UNSW School of Photovoltaic & Renewable Energy Engineering
Epitaxial heterojunctions and quantum structures: Expectations and challenges
G.P. Das - Indian Association for the Cultivation of Science (IACS)

G.P. Das, at UNSW SPREE, 8 November 2016

G.P. Das (1Hr09Min)

Indian Association for the Cultivation of Science (IACS)

G.P. Das speaks at UNSW SPREE


The unique physical and chemical properties of quantum dots, quantum wires and multilayers originate from the quantum confinement effect that manifests at lower than three dimension. Quantum structures with man-made superlattices were launched almost four decades ago with compound semiconductor heterostructures and epitaxial growth facilities. Later the field of quantum devices, from quantum wells to quantum dots and ultimately to nanoelectronics, took off. Following the discovery of graphene, the field of two-dimensional nanostructures have become one of the most active fields and significant effort has been directed towards research on various such graphene-inspired layered compounds where quantum confinement effects play a crucial role.

The need for focused experimental-cum-theoretical research programmes on quantum structures emanated, in order to meet the ever increasing demand on high-performance materials and devices. New fields such as spintronics came to the forefront, because of their application potential in devices with new functionalities. In order to have a microscopic understanding of these confined systems having dimensions ~nm to tens of nm, it is necessary to carry out large scale simulations in electronic and atomistic level. In this talk, I shall give an overview of the physical and chemical properties of such nanostructures, highlighting the expectations as well as challenges faced in this emerging branch of science.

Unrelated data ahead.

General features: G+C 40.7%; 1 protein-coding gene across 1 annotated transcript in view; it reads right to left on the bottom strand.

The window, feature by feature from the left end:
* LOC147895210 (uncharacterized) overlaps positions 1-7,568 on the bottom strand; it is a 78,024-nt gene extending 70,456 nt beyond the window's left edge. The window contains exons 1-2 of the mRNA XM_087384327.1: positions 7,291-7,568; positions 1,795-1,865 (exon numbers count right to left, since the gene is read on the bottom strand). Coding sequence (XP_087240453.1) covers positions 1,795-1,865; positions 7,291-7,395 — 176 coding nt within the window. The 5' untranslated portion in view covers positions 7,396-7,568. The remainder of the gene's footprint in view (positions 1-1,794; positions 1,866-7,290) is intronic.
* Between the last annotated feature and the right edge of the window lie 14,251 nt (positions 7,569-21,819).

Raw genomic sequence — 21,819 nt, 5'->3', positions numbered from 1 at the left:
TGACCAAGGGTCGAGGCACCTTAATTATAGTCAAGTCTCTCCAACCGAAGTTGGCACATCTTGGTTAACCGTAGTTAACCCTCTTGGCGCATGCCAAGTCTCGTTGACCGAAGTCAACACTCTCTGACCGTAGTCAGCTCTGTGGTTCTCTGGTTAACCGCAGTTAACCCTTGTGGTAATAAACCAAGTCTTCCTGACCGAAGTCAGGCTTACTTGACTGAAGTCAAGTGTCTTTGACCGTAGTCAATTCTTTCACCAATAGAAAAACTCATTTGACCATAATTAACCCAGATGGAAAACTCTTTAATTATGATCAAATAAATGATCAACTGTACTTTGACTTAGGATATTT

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Brief Bio

Prof. G.P. Das is a condensed matter physicist and a materials scientist working as a senior professor in the Indian Association for the Cultivation of Science (IACS) in Kolkata. His research interests span a wide cross-section encompassing electronic structure and properties of various kinds of alloys, interfaces, clusters, and nanostructured materials. He has been working on hydrogen storage materials, spintronics materials, and 2-dimensional nanostructures beyond graphene. He has authored and co-authored more than 150 research publications in peer reviewed journals, book chapters etc. Prof. Das served as visiting scientist in Max Planck Institute Stuttgart (Germany), Virginia Commonwealth University, Richmond (USA), Institute of Materials Research, Sendai (Japan). He has spearheaded a number of national and international programmes and initiatives, such as the Asian Consortium for Computational Materials Science (ACCMS), Asian Hydrogen Storage Initiative, a Coordinated Research Programme on Spintronics materials etc. He is recipient of several awards, including the ACCMS award in 2013 and the Materials Research Society (MRSI) silver jubilee award in 2014.